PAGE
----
Search…
Authentication

Authentication

Cortex employs session-based (using cookies) and signature-based authentication. Within each org, applications can be created which provide the necessary key and secret for API access. See Generate API Key for more details.

Session-Based Authentication

A typical use of session-based authentication would be for a client application, such as a mobile or web app, whereby individual users authenticate using their credentials to initiate a new session.
The session is unique to the authenticated user and will timeout after a period of inactivity, based on org settings. Account registration or logging in both initiate authenticated sessions.
When employing session-based authentication, Two Factor Authentication also applies.

Signature-Based Authentication

A signing key allows a third-party to make privileged calls to the API using a secure request signing mechanism. These keys can be configured for single or multiple user accounts, timed expiry, etc. Such a mechanism can be useful for scenarios such as back-end system integrations (e.g. Integrations with an EMR, or HL7 messaging appliance).

Signed Request Headers

Name
Value
Medable-Client-Signature
The calculated request signature.
Medable-Client-Timestamp
Client Unix Timestamp in milliseconds. The server issues a Medable-Server-Time responsed header with each operation which clients can use to synchronize.
Medable-Client-Nonce
A client-generated nonce matching /^[a-z\d]{16}$/i, used to prevent replay attacks.
Medable-Client-Nonce
Optionally sets the calling principal by account id (if the app is configured to allow principal override).

Example signed request

Node.js // Example signature-authenticated request using nodejs
node.js
1
'use strict';
2
3
function generateNonce() {
4
var chars = 'abcdefghijklmnopqrstuvwxyzABCDEFGHIJKLMNOPQRSTUVWXYZ0123456789',
5
maxC = chars.length-1,
6
nonce = '',
7
length = 16;
8
9
while(length--) {
10
nonce += chars[Math.round(Math.random() * maxC)];
11
}
12
return nonce;
13
}
14
15
var crypto = require('crypto'),
16
request = require('request');
17
18
var command = '/connections', // use only the path component (no query strings)
19
method = 'GET', // uppercase http method
20
apiKey = 'GsAqlhnIMzrDeD8V2MBQWq',
21
apiSecret = 'Kzc8nwCQiKOgiwTIobaI3H6ryK4C5fC0QcYsuXCSbEMKcJPz8EU2phcj6akDB9VP',
22
timestamp = Date.now(),
23
hmac = crypto.createHmac('sha256', apiKey+apiSecret),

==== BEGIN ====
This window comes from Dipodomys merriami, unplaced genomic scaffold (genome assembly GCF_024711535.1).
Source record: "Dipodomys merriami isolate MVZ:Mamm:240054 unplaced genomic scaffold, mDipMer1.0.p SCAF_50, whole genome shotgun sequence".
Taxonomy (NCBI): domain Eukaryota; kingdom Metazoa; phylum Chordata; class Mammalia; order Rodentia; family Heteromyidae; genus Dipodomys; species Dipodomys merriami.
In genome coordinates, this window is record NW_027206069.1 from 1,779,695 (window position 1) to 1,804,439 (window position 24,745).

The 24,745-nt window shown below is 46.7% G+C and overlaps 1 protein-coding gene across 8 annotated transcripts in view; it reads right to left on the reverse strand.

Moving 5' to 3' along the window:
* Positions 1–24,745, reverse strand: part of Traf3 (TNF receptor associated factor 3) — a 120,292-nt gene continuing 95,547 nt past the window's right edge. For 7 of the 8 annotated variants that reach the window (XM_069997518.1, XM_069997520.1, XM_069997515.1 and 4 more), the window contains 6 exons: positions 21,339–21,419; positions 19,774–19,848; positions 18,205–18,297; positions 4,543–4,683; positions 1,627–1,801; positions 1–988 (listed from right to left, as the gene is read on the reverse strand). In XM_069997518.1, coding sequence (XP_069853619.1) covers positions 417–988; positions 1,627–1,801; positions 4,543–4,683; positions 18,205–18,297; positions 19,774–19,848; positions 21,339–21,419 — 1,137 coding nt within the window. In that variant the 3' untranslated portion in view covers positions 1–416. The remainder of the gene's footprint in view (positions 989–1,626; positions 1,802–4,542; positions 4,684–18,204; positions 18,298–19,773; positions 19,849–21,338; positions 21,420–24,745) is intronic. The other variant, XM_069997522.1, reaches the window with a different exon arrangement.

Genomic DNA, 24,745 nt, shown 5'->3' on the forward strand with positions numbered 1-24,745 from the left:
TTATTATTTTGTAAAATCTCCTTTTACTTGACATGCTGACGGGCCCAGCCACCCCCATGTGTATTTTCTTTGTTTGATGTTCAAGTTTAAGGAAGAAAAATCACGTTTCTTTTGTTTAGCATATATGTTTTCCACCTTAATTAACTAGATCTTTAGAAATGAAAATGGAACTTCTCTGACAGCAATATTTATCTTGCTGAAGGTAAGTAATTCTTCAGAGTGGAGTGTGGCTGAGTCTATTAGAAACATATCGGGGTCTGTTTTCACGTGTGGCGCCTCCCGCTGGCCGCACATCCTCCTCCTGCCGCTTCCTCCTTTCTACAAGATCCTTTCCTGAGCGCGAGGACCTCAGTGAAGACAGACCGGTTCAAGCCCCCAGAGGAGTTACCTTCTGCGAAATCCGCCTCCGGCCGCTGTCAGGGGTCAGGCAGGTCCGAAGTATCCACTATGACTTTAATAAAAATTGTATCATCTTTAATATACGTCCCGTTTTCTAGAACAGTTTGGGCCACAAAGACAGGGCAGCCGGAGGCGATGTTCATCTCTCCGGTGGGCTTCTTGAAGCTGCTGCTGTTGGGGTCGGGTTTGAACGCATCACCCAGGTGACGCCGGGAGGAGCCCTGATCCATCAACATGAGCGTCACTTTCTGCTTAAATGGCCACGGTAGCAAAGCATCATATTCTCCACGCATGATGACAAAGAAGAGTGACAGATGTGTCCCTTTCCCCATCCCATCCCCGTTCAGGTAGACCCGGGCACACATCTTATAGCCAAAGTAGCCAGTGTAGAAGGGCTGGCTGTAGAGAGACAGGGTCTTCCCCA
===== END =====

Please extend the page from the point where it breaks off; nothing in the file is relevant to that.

24
signature;
25
26
hmac.update(command + ';' + method + ';' + timestamp);
27
signature = hmac.digest('hex');
28
29
var options = {
30
url: 'https://api.dev.medable.com/example/v2/connections',
31
headers: {
32
'Medable-Client-Key': apiKey,
33
'Medable-Client-Signature': signature,
34
'Medable-Client-Timestamp': String(timestamp),
35
'Medable-Client-Nonce': generateNonce()
36
}
37
};
38
39
request(options, function(error, response) {
40
// ...
41
});
Copied!

Authentication

Token Authentication and Scoping

Applications can leverage JSON Web Tokens (JWT) to access Cortex. Once a key-pair has been generated, tokens can be generated from either session-based or signature-based apps.
    To enable token signing, Generate RSA key pairs for each app you wish to authenticate by clicking the "Generate Key Pair" link in the right-hand column of your app.
    The default limit of permanent/limited-use authentication tokens per account in the app is 10.
    Check Expose Keys to add this app's JWK to the list produced in GET /auth/certs/[jwk/pem]. Useful if you want third-parties to validate tokens generated by your app.
To invalidate all tokens for an app you must regenerate the key pair or delete the app altogether. You can invalidate permanent/limited-use tokens per subject using Account.revokeAuthToken() and Account.revokeSubjectTokens(). Ephemeral tokens (those without a jti) can only be revoked by deleting the application or regenerating the key-pair.
The following table outlines the JWT claim set supported in Cortex.
Claim
Description
aud
The audience. This is always script.env.url
iss
The issuing application's api key.
iat
The unix timestamp when the token was generated.
nbf
When present, the unix timestamp when the token becomes usable.
exp
When present, the unix timestamp when the token expires.
sub
The account identifier of the token's calling principal. The token will authenticate as this account when used with Cortex.
jti
When present, represents the unique token identifier. This will exist for permanent and limited-use tokens.
cortex/scp
The token scope. Scopes limit token access to sections listed in the claim.
cortex/rls
An array of roles granted to the token, and merged with the token subject's existing roles.
cortex/skp